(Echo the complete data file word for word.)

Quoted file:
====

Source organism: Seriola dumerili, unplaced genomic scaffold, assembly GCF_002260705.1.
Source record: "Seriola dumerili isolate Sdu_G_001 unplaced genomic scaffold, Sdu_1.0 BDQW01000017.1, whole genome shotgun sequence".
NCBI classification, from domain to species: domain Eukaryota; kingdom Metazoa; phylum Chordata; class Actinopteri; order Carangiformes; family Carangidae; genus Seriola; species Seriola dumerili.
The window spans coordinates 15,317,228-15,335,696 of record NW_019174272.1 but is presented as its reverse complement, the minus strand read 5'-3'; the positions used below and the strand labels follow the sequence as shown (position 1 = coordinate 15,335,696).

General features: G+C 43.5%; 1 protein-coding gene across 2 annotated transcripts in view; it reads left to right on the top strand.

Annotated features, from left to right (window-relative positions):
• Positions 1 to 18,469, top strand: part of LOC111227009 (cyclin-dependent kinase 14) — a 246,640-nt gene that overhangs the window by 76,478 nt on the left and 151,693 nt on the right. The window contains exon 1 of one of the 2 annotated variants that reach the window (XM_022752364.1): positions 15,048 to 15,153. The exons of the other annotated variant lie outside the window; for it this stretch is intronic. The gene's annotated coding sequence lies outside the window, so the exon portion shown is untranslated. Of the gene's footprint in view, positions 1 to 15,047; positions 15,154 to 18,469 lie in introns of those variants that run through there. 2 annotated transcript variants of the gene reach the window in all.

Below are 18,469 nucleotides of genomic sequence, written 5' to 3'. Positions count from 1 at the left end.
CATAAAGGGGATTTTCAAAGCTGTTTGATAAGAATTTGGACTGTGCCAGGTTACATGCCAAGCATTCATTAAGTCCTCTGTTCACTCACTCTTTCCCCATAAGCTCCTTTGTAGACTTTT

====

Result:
Source organism: Seriola dumerili, unplaced genomic scaffold, assembly GCF_002260705.1.
Source record: "Seriola dumerili isolate Sdu_G_001 unplaced genomic scaffold, Sdu_1.0 BDQW01000017.1, whole genome shotgun sequence".
NCBI classification, from domain to species: domain Eukaryota; kingdom Metazoa; phylum Chordata; class Actinopteri; order Carangiformes; family Carangidae; genus Seriola; species Seriola dumerili.
The window spans coordinates 15,317,228-15,335,696 of record NW_019174272.1 but is presented as its reverse complement, the minus strand read 5'-3'; the positions used below and the strand labels follow the sequence as shown (position 1 = coordinate 15,335,696).

General features: G+C 43.5%; 1 protein-coding gene across 2 annotated transcripts in view; it reads left to right on the top strand.

Annotated features, from left to right (window-relative positions):
• Positions 1 to 18,469, top strand: part of LOC111227009 (cyclin-dependent kinase 14) — a 246,640-nt gene that overhangs the window by 76,478 nt on the left and 151,693 nt on the right. The window contains exon 1 of one of the 2 annotated variants that reach the window (XM_022752364.1): positions 15,048 to 15,153. The exons of the other annotated variant lie outside the window; for it this stretch is intronic. The gene's annotated coding sequence lies outside the window, so the exon portion shown is untranslated. Of the gene's footprint in view, positions 1 to 15,047; positions 15,154 to 18,469 lie in introns of those variants that run through there. 2 annotated transcript variants of the gene reach the window in all.

Below are 18,469 nucleotides of genomic sequence, written 5' to 3'. Positions count from 1 at the left end.
CATAAAGGGGATTTTCAAAGCTGTTTGATAAGAATTTGGACTGTGCCAGGTTACATGCCAAGCATTCATTAAGTCCTCTGTTCACTCACTCTTTCCCCATAAGCTCCTTTGTAGACTTTT